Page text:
Monthly Maunder: February 2019

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February means different things to different people. For some, it’s a month about football; for others it’s a month about love. For still others, including the “work me,” it’s African American History Month. For the “homebody me,” it’s a month about gardening. Well, garden planning, to be more specific.

I’m sure that I’ve written about this yearly hobby of mine before, and if I haven’t, suffice to say, I garden. I guess. I mean, I’m still not very good at it, but it’s only been…well, this will be our eighth year with the hobby, and still, there’s so much to learn. And so much to accept. Because, it’s tough, having a garden. 

The hardest thing I’ve had to come to grips with is the lack of control. Because frankly, I can plan all I want, start seeds at the perfect time and temperature, and get things started off right. But I can’t do anything about Mother Nature — unexpected frosts in springtime, damaging summer downpours, or excessively hot dry spells. I can also read up on critter abatement, how to deal with problem bugs, and plant problems all I want, but issues remain with rabbits and squirrels, an assortment of bad bugs, and keeping plants healthy. At times, gardening can be exorbitantly frustrating.

And yet, it’s also extremely rewarding, not only in the prize of fresh, delicious vegetables, but also in the form of hard work paying off. Even when things are bad in the garden, it’s not all “bad.” Because they fact is that you helped something grow from nothing. Even if that something dies an early death, it’s better than it remaining an unfulfilled seed all its life.

And so, I plan. Deciding what items to plan during the year; deciding which seeds need to be started first. Deciding on how much soil to buy, and which garden beds need a little extra work over others. Deciding on things to replace, too, like old wooden boards and weathered plastic barrels, things that we’ve used to make planting spaces.

It also means deciding on if it’s time to buy new seeds. And honestly, just like when you start something new, perusing new seed catalogs in the winter remains a joy. Not only because it’s fun to see what new varieties folks have come up with other the year, but also because it holds so much promise. The decision to try a new variety of something or other is exciting. Provided the new seeds take (because sometimes they don’t), it’s exciting to see what grows. Sometimes it’s exactly like you see in the picture, and sometimes it’s anything but. And the “anything but” is exciting in its own right. Because maybe what you get is better than what’s in the picture. Or maybe it’s worse. Either way, you have something to show for it.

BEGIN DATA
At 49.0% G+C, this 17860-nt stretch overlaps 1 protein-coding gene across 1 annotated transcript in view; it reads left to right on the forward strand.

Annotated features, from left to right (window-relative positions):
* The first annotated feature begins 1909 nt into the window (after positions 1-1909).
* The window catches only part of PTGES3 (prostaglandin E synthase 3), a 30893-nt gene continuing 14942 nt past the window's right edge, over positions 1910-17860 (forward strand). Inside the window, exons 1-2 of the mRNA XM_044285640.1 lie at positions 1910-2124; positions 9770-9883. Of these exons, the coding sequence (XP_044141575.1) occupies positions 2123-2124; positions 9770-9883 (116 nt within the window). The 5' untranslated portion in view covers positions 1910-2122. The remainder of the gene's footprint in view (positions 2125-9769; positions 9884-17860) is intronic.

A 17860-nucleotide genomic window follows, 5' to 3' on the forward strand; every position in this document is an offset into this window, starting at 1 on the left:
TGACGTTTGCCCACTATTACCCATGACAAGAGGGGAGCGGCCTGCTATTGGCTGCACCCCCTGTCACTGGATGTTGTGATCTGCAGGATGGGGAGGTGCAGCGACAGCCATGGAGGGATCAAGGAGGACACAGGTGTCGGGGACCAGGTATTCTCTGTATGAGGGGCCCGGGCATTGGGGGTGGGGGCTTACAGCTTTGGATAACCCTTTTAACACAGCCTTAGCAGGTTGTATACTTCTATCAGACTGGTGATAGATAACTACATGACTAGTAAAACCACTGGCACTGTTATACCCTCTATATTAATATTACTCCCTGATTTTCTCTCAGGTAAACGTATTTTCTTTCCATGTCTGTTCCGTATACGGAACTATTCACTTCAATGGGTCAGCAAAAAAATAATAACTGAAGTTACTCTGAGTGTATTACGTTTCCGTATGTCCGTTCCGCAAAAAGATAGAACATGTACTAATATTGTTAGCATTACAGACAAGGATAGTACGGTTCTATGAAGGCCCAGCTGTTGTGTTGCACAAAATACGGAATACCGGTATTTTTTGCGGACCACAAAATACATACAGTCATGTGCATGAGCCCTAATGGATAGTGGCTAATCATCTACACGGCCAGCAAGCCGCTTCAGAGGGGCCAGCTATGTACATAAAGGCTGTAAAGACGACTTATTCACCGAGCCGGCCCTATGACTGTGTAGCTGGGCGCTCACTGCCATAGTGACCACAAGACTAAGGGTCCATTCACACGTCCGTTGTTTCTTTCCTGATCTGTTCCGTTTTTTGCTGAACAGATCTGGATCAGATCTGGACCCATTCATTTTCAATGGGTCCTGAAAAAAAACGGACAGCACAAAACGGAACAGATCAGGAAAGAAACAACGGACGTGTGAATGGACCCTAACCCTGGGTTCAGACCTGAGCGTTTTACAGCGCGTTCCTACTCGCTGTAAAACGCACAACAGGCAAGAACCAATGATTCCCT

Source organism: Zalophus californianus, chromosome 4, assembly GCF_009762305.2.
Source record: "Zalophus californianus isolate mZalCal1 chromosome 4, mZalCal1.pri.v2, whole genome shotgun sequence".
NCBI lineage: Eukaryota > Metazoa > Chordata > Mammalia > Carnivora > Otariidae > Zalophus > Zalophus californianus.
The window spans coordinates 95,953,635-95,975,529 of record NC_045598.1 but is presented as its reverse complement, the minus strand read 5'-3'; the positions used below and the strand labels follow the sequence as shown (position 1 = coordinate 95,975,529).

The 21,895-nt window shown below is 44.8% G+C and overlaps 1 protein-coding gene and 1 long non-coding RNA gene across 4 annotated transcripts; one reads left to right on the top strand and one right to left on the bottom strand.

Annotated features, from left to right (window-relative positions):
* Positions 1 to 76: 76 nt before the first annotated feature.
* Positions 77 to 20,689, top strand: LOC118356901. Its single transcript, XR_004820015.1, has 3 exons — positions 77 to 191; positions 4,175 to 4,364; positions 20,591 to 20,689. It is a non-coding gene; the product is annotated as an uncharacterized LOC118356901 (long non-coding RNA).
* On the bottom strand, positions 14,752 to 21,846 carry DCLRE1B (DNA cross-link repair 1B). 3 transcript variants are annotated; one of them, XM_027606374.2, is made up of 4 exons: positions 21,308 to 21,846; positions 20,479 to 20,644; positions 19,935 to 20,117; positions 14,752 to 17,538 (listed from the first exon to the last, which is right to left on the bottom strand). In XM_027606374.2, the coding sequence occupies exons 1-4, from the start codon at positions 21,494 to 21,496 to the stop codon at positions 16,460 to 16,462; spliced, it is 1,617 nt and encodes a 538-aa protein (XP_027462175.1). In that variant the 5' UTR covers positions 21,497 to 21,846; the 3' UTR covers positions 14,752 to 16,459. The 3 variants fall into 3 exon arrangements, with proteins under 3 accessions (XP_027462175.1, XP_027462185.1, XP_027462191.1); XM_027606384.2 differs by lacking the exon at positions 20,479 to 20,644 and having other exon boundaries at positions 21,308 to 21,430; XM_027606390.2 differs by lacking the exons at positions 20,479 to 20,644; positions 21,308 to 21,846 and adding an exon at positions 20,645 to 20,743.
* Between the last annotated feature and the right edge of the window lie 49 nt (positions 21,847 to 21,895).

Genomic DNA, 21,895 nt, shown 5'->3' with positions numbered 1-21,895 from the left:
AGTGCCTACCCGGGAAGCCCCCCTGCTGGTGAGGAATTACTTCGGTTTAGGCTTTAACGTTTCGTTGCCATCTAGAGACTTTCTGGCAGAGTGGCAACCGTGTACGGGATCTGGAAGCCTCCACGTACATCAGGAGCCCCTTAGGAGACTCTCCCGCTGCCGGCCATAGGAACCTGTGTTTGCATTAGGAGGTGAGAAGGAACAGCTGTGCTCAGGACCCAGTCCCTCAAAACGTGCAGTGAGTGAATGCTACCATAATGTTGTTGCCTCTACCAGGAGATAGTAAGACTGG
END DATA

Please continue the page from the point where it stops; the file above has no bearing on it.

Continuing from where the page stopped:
And so, I plan. Gathering up all the garden implements to make sure that none need to be replaced. Gathering up our motley collection of tomato cages to see which ones are still viable. Gathering up all our seed starting containers to make sure they haven’t become infested with spiders seeking little, dark hidey-holes in the dead of winter.

To be honest, it’s the only time of the year when I enjoy going out to the local hardware store – our primary garden supplier – to get new supplies. Going during other times of the year isn’t terrible, but it’s usually because it means that something needs fixing. And while there, it’s all too easy to remember that, oh yes, that other needs thing fixing too, so I guess I better get stuff for that while I’m here. And before you know it, you’re standing in line with a cart full of pavers, drywall supplies, PVC pipes, and roofing tiles. And only after checking out do you realize that you forgot the one thing for which you came to the stupid store in the first place. Sigh. (But at least you realized it before you got home.) But before all that, there’s the matter of picking up new stuff for the purposes of gardening. And again, with the act of doing so comes promise. The promise of what the garden holds this year. Will it be good? Will it be great? Or will it be terrible? You simply won’t know unless you…y’know, garden.

And so, I plan. This month, I plan for the garden. Because it’s February, and that’s what it’s time to do.

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